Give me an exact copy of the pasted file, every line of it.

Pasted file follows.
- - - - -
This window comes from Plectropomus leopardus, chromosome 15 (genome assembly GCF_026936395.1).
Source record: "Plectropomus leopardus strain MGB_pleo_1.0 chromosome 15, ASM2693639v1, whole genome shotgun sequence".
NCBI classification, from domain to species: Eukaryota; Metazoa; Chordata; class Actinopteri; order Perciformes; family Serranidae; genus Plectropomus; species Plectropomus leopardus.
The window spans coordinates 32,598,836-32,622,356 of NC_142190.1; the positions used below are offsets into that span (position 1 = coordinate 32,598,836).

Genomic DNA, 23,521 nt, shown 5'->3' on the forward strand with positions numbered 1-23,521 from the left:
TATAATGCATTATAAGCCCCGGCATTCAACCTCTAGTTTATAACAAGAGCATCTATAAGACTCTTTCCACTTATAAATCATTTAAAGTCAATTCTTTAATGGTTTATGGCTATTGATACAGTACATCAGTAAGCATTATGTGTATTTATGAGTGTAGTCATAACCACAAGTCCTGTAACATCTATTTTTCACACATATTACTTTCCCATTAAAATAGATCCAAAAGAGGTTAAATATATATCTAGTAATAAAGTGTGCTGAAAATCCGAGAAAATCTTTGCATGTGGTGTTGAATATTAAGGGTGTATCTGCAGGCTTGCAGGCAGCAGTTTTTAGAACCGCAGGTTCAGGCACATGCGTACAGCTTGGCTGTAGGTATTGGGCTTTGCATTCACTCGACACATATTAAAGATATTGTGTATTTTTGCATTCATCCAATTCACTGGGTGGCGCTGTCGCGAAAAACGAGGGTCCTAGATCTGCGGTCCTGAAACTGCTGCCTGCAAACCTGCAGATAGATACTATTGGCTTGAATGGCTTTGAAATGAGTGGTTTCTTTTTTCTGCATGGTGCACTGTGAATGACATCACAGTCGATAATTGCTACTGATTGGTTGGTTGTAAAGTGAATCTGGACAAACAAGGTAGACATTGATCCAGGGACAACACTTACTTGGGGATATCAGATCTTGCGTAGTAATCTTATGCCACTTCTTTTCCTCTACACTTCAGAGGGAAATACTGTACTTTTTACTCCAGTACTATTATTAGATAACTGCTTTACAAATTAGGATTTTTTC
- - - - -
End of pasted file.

This window comes from Plectropomus leopardus, chromosome 15 (genome assembly GCF_026936395.1).
Source record: "Plectropomus leopardus strain MGB_pleo_1.0 chromosome 15, ASM2693639v1, whole genome shotgun sequence".
NCBI classification, from domain to species: Eukaryota; Metazoa; Chordata; class Actinopteri; order Perciformes; family Serranidae; genus Plectropomus; species Plectropomus leopardus.
The window spans coordinates 32,598,836-32,622,356 of NC_142190.1; the positions used below are offsets into that span (position 1 = coordinate 32,598,836).

Genomic DNA, 23,521 nt, shown 5'->3' on the forward strand with positions numbered 1-23,521 from the left:
TATAATGCATTATAAGCCCCGGCATTCAACCTCTAGTTTATAACAAGAGCATCTATAAGACTCTTTCCACTTATAAATCATTTAAAGTCAATTCTTTAATGGTTTATGGCTATTGATACAGTACATCAGTAAGCATTATGTGTATTTATGAGTGTAGTCATAACCACAAGTCCTGTAACATCTATTTTTCACACATATTACTTTCCCATTAAAATAGATCCAAAAGAGGTTAAATATATATCTAGTAATAAAGTGTGCTGAAAATCCGAGAAAATCTTTGCATGTGGTGTTGAATATTAAGGGTGTATCTGCAGGCTTGCAGGCAGCAGTTTTTAGAACCGCAGGTTCAGGCACATGCGTACAGCTTGGCTGTAGGTATTGGGCTTTGCATTCACTCGACACATATTAAAGATATTGTGTATTTTTGCATTCATCCAATTCACTGGGTGGCGCTGTCGCGAAAAACGAGGGTCCTAGATCTGCGGTCCTGAAACTGCTGCCTGCAAACCTGCAGATAGATACTATTGGCTTGAATGGCTTTGAAATGAGTGGTTTCTTTTTTCTGCATGGTGCACTGTGAATGACATCACAGTCGATAATTGCTACTGATTGGTTGGTTGTAAAGTGAATCTGGACAAACAAGGTAGACATTGATCCAGGGACAACACTTACTTGGGGATATCAGATCTTGCGTAGTAATCTTATGCCACTTCTTTTCCTCTACACTTCAGAGGGAAATACTGTACTTTTTACTCCAGTACTATTATTAGATAACTGCTTTACAAATTAGGATTTTTTC